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  24. Andrew R. Bailey (1999). Beyond the Fringe: William James on the Transitive Parts of the Stream of Consciousness. Journal of Consciousness Studies 6 (2-3):141-53.score: 30.0
    One of the aspects of consciousness deserving of study is what might be called its subjective unity - the way in which, though conscious experience moves from object to object, and can be said to have distinct ‘states', it nevertheless in some sense apparently forms a singular flux divided only by periods of unconsciousness. The work of William James provides a valuable, and rather unique, source of analysis of this feature of consciousness; however, in my opinion, this component of (...)
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  25. William O. Stephens (2011). If Friendship Hurts, an Epicurean Deserts : A Reply to Andrew Mitchell. In Adrianne Leigh McEvoy (ed.), Sex, Love, and Friendship: Studies of the Society for the Philosophy of Sex and Love: 1993-2003. Rodopi. 7.score: 30.0
    In “Friendship Amongst the Self-Sufficient: Epicurus” (this Journal, Vol. 2, No. 2, June 2001), Andrew Mitchell explores the Epicurean view of the relationship between self-sufficiency and friendship by contrasting it with the views of Aristotle and the Stoics. Epicurus, Aristotle, and the Stoics do indeed have interestingly different views on friendship that are well worth comparing. Yet Mitchell’s characterization of Aristotelian friendship is misleading, his account of Stoic friendship is inaccurate, and his interpretation of Epicurean friendship is curiously imaginative (...)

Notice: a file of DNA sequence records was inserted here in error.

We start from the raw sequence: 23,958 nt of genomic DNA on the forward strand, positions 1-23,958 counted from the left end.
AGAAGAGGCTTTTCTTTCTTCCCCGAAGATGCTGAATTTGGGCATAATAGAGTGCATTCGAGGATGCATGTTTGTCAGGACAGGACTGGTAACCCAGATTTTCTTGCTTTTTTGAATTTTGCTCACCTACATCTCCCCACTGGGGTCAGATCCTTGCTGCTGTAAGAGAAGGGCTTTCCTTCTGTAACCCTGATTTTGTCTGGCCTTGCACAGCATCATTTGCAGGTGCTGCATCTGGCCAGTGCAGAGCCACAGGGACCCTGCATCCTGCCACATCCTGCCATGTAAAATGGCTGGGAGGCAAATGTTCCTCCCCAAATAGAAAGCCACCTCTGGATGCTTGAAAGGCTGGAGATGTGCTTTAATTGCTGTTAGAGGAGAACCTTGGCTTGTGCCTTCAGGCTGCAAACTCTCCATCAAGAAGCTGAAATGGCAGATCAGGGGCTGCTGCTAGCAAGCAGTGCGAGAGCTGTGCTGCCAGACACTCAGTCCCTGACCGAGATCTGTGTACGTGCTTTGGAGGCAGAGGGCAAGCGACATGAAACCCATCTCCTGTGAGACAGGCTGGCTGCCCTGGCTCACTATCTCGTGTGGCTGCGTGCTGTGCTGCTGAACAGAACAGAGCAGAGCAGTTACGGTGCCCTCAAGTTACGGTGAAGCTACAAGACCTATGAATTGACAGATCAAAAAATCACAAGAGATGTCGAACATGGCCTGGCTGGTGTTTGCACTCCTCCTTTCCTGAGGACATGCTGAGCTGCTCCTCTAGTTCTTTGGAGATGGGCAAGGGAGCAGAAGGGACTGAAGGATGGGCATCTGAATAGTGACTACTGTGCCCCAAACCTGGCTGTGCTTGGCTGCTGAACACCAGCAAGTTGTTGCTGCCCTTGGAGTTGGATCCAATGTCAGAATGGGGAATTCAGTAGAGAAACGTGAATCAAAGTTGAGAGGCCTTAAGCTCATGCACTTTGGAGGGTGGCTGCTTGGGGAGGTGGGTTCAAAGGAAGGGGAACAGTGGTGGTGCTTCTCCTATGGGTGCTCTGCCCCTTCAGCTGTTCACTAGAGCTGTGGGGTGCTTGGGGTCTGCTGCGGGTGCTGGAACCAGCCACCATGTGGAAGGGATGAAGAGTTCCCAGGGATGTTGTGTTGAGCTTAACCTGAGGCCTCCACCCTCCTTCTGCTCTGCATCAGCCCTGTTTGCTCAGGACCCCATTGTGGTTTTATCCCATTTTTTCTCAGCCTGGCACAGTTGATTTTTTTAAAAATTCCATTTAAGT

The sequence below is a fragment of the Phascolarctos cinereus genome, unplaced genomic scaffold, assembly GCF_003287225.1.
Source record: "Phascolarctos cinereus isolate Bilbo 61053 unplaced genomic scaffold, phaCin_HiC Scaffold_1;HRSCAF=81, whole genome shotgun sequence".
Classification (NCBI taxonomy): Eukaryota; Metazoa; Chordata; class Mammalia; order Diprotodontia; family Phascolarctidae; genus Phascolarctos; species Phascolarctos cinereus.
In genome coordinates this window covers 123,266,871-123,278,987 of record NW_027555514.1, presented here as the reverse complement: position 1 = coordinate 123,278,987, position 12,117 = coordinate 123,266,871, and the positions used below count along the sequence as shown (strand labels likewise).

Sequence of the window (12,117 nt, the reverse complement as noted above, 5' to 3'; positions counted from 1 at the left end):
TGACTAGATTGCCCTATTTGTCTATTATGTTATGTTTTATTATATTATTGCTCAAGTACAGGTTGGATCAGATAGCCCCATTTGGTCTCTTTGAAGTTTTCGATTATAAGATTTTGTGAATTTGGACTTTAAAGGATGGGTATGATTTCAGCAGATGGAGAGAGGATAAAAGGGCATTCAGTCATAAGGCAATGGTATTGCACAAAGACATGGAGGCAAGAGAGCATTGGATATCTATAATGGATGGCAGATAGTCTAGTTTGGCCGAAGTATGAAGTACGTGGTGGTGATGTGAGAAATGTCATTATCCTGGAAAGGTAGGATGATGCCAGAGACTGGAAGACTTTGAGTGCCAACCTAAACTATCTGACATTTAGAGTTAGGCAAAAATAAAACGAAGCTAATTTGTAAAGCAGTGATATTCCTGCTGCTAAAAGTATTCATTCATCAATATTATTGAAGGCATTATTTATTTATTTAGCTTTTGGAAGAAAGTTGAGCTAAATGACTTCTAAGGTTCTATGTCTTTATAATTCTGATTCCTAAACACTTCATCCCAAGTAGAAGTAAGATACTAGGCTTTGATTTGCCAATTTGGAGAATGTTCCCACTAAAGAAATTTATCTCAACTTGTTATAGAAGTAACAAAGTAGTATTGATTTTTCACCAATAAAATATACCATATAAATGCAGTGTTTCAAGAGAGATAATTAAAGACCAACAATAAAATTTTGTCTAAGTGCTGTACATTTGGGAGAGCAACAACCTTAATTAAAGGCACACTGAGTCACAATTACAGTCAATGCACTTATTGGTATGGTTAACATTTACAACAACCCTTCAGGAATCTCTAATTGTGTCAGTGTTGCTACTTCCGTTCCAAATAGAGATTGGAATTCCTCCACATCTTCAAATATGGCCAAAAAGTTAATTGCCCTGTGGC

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  26. Andrew Janiak & Eric Schliesser (eds.) (2012). Interpreting Newton: Critical Essays. Cambridge University Press.score: 30.0
    Machine generated contents note: Introduction Andrew Janiak and Eric Schliesser; Part I. Newton and his Contemporaries: 1. Newton's law-constitutive approach to bodies: a response to Descartes Katherine Brading; 2. Leibniz, Newton and force Daniel Garber; 3. Locke's qualified embrace of Newton's Principia Mary Domski; 4. What geometry postulates: Newton and Barrow on the relationship of mathematics to nature Katherine Dunlop; Part II. Philosophical Themes in Newton: 5. Cotes' queries: Newton's Empiricism and Conceptions of Matter Zvi Biener and Chris Smeenk; (...)